Flying is a wonder of modern technology and a convenient way to travel. As a youth I occasionally flew with my father, who had a pilot’s license. Throughout my life I’ve had the privilege of accessing air travel in order to arrive at a number of wonderful and exciting destinations!
One of the critical and dangerous components of an aerial journey is the landing. For some people, the approach just prior to touch down is quite nerve-wracking. In my experience, I’ve flown into a number of destinations where the approach to the runway is over water. As the plane continues to descend just above the surface of the water, sometimes it seems as though we will get wet. “No!” I’ve thought on occasion. How the mind can play tricks on a person. Have you been there? I have!
To ponder the precision it takes to land the airplane after hours and hundreds of miles in the sky is mind-bending. And to think – there is only one way to safely land the plane – on the assigned runway!
If the plane touches down in virtually any other place but the runway, almost certain destruction awaits for all. Despite this possibility, albeit remote, we still step onto those “big birds”, don’t we?
Just as air travel is a journey, so is a person’s spiritual walk – the walk of life. For when Jesus taught about the spiritual journey, He provided the starkest contrast between two gates leading to two destinations – one leading to life, the other destruction:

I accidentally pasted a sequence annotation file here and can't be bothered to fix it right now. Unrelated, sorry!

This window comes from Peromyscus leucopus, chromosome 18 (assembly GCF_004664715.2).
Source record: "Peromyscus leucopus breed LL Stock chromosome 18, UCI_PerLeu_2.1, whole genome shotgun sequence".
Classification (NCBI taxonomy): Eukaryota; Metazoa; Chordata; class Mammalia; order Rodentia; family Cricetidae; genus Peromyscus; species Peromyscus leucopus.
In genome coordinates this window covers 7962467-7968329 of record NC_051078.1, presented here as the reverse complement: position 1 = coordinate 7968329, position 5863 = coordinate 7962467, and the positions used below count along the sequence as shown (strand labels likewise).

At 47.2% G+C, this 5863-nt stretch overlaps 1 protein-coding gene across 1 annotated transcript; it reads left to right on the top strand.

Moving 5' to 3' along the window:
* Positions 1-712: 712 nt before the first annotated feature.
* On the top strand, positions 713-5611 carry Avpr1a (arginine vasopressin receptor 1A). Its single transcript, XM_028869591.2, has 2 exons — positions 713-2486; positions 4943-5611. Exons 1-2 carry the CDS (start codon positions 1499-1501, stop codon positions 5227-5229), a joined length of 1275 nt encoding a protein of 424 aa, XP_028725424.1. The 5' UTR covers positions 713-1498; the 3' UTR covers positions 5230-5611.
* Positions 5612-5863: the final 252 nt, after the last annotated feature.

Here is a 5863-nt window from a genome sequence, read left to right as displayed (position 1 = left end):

“Enter by the narrow gate; for wide is the gate and broad is the way that leads to destruction, and there are many who go in by it. Because narrow is the gate and difficult is the way which leads to life, and there are few who find it.” – Matthew 7:13-14
The word “enter” implies action, as in walking. This action involves movement and for some, intentionality. For all people, life is a journey, but what of the ultimate destination?
In Matthew 7:13-14 the Lord contrasted two gates leading to two ways that end up in two destinations. He proclaimed the narrow gate which leads to life and the wide gate that leads to destruction. In John 10:9 He added: “I am the gate; whoever enters through me will be saved. They will come in and go out, and find pasture.”
Jesus will later in Matthew 7:24-27 close His sermon contrasting the destinies of the wise and foolish builder – safety and destruction.
Finally, in John 14:6 Jesus left no doubt as to the way to God, when He declared: “I am the way, the truth, and the life. No one comes to the Father except through Me.”
It seems to me that most people, regardless of religious persuasion or lack thereof, are attracted to the idea of eternal bliss. People generally agree that the idea of heaven, paradise, or nirvana is a desirable reality, even if they actually believe it to be a myth constructed by man.
People often object to the exclusive nature of the Christian truth claim – that Jesus is the only way to God. For it offends human sensibilities, causing many to simply scoff at God’s provision of salvation, forgiveness and eternal life found only in Jesus. In short, many cringe that God would have the audacity to, in short, say, “My way or the highway!”